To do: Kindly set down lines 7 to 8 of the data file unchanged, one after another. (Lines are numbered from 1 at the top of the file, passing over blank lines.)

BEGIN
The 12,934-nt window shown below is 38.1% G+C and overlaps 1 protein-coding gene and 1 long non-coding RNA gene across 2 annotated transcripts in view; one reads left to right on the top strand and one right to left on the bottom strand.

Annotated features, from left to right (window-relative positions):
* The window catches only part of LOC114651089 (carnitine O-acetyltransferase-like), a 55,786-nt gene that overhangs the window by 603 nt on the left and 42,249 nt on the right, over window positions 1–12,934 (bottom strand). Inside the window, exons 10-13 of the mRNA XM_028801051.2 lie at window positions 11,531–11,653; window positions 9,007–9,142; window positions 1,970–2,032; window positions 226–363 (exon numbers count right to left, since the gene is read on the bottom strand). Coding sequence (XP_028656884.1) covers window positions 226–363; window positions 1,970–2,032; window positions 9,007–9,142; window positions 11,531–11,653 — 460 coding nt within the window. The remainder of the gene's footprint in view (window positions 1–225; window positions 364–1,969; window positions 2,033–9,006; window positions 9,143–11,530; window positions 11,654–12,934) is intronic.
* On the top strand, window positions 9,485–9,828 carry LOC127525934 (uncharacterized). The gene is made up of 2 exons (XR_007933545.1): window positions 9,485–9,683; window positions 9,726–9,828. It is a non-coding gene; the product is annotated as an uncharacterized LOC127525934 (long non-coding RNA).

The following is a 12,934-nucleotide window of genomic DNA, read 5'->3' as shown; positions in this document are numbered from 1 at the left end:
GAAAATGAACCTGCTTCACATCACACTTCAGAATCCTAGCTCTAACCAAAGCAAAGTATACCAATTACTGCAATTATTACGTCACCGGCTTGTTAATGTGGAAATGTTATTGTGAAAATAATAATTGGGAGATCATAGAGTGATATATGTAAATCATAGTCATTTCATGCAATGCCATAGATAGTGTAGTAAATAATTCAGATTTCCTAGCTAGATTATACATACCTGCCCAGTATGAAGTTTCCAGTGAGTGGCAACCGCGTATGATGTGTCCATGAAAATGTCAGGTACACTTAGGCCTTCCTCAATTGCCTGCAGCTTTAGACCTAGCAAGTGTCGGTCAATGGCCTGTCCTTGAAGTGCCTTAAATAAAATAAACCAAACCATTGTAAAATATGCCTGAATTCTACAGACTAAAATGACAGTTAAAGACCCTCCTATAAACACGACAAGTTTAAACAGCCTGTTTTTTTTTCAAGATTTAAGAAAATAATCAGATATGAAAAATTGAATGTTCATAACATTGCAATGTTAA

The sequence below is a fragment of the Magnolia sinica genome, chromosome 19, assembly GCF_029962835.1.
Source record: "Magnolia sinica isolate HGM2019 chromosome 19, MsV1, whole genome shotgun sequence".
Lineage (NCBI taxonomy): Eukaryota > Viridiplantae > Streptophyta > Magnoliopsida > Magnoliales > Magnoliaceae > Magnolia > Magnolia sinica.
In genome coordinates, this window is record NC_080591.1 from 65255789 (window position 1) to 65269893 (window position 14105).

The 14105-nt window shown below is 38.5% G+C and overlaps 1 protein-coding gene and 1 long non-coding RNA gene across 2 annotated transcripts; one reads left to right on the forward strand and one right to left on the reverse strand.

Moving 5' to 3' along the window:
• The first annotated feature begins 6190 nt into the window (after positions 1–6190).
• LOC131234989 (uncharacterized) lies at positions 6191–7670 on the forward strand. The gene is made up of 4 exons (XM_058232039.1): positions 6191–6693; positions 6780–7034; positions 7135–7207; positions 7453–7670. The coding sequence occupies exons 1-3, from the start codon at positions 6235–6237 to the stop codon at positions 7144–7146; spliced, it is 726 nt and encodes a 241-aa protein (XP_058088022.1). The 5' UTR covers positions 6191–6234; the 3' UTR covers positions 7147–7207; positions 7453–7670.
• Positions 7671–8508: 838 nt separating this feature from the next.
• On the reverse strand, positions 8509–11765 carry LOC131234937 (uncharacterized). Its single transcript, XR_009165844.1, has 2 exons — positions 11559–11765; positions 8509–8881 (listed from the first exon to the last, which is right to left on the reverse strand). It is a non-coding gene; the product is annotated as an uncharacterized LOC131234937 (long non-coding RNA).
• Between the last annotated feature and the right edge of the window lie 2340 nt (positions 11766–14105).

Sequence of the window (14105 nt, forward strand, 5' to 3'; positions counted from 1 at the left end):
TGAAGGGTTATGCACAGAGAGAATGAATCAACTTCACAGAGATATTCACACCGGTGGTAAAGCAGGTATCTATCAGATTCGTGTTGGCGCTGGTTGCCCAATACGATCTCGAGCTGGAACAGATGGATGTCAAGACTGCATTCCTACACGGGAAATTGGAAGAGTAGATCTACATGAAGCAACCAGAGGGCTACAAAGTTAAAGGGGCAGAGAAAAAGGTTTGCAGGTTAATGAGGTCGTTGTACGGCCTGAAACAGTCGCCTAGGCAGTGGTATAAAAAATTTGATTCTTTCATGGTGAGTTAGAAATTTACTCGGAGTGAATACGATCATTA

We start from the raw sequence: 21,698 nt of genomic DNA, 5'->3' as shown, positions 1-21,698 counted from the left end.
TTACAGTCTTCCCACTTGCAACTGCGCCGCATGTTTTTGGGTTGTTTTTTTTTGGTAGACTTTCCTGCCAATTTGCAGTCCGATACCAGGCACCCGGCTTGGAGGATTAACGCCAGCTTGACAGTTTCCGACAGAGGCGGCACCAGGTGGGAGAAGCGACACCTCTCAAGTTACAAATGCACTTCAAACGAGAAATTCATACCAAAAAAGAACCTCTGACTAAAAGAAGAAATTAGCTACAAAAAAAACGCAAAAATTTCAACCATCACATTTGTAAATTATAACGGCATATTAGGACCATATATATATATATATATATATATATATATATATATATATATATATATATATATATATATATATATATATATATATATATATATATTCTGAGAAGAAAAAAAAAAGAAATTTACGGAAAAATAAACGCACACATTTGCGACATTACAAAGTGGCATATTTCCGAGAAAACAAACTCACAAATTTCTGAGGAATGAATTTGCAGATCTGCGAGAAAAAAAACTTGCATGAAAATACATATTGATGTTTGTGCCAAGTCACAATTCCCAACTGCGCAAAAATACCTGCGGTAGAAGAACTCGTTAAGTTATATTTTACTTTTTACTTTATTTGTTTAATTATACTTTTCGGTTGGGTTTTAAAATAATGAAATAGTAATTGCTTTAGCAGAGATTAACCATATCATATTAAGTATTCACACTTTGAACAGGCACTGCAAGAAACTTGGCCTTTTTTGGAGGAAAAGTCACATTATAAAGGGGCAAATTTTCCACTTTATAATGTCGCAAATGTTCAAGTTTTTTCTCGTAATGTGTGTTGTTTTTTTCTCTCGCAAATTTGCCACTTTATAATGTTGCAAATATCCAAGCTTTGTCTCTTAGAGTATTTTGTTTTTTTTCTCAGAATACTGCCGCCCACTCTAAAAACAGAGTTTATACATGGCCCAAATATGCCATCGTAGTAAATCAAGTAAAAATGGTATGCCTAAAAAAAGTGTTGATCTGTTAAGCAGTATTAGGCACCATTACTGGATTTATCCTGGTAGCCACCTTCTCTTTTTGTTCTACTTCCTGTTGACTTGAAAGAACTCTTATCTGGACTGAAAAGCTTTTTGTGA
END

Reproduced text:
The sequence below is a fragment of the Magnolia sinica genome, chromosome 19, assembly GCF_029962835.1.
Source record: "Magnolia sinica isolate HGM2019 chromosome 19, MsV1, whole genome shotgun sequence".